Interesting! Looks like we’ve got two extension DLLs, one 32-bit and one 64-bit. These are likely used to add extra context menu options when right-clicking on files. Now let’s find out where they get injected. For this, we’ll use good ol’ trusty Process Explorer. By going to Find » Find Handle or DLL, we can search for the DLLs in running processes.

Dropbox DLL Injection

It looks like it’s being loaded into processes that have windows created, which implies it’s probably an AppInit DLL, but it turns out not to be the case – the registry key doesn’t contain that DLL. This implies that there’s something more active going on, and that Dropbox actively selects which processes to inject into. I may be mistaken here, I’m not sure. Either way, though, it’s a little odd that it chose to inject into Notepad++ and other innocuous processes.

(Update: thanks to zeha and 312c on Reddit for pointing out that it’s likely injected via the standard file browser shell, due to the Dropbox icon in the favourites list)

The biggest problem becomes clear when you take a look at the module in a running process. In this case, it’s Firefox:

Dropbox in Firefox

Notice that the Dropbox extension DLL doesn’t have the ASLR flag set. This means that any vulnerability in Firefox becomes a lot easier to exploit, since the Dropbox module provides an unrandomised anchor for a ROP chain. Ignore PowerHookMenu.dll here – I’m aware of that issue and have notified the developer, but it’s infrequently seen on people’s machines so it’s not so bad.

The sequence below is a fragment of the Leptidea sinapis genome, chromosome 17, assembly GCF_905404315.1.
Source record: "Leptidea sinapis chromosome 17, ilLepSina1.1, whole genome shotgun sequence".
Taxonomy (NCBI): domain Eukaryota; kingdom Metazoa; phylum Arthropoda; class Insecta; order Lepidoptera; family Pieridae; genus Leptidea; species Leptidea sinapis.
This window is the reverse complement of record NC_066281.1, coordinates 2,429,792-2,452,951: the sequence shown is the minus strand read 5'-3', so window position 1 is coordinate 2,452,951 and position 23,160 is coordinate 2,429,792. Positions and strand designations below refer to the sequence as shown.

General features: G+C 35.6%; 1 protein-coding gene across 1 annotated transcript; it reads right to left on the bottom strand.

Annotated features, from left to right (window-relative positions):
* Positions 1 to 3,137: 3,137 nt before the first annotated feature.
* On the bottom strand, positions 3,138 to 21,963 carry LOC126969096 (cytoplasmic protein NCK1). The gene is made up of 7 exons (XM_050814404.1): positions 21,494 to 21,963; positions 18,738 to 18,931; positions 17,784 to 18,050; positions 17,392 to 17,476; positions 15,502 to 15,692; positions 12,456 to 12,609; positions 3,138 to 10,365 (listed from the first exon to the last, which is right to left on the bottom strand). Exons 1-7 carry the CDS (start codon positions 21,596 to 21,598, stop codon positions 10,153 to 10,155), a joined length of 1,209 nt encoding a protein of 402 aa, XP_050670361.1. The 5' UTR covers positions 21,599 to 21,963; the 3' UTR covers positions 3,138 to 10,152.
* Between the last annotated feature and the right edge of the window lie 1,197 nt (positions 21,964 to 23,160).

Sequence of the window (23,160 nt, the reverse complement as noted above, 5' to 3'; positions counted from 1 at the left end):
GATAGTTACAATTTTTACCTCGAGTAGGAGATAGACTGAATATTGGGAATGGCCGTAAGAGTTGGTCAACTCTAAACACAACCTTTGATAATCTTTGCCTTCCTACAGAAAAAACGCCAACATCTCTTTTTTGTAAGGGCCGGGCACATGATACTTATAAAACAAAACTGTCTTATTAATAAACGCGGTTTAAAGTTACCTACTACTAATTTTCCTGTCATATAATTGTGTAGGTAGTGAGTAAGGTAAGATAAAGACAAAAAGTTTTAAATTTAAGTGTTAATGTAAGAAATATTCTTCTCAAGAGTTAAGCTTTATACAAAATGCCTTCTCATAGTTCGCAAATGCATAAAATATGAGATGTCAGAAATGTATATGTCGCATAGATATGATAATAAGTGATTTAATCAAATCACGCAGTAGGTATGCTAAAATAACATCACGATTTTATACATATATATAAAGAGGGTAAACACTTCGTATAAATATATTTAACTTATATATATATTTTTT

Let’s just quickly verify that the DLL isn’t ASLR enabled at all, by checking the DLL characteristics flags in the file…

ASLR disabled for DLL

Definitely not enabled.

Anyway, the take-away issue here is that Dropbox arbitrarily injects an ASLR-disabled DLL into various 32-bit and 64-bit processes, causing significant degradation in the efficacy of ASLR across the entire system. With no ASLR, an attacker could craft an exploit payload that utilises executable code within the injected DLL to product a ROP chain, leading to code execution. This is significantly problematic in high-risk programs like web browsers and torrent clients.

I notified Dropbox of this back when version 1.0.0.17 was the latest version, but got not response. I’ve since tried again, but had no luck. I’m hoping that going public will give them the kick they need to get it fixed. In the meantime, a good mitigation is to install EMET and set a policy to enforce Mandatory ASLR. All of this was re-tested against Dropbox 2.0.22, with versions 1.0.0.19 of both the 32-bit and 64-bit DLLs. The operating system used was Windows 7 x64 SP1.

Update: Brad “spender” Spengler (of grsec fame) has noted that the latest version of Dropbox has ASLR enabled for the 64-bit DLL, but still doesn’t on 32-bit.

Update 2: Dropbox responds: “Our engineers are aware of this issue and actively working on fixing it. Unfortunately, I can’t give you an exact timeline that a fix will become available. If you have any additional questions or concerns please let me know.”

Update 3: @_sinn3r has done some awesome work on the exploitability of these issues, over at Metasploit. Definitely worth a read.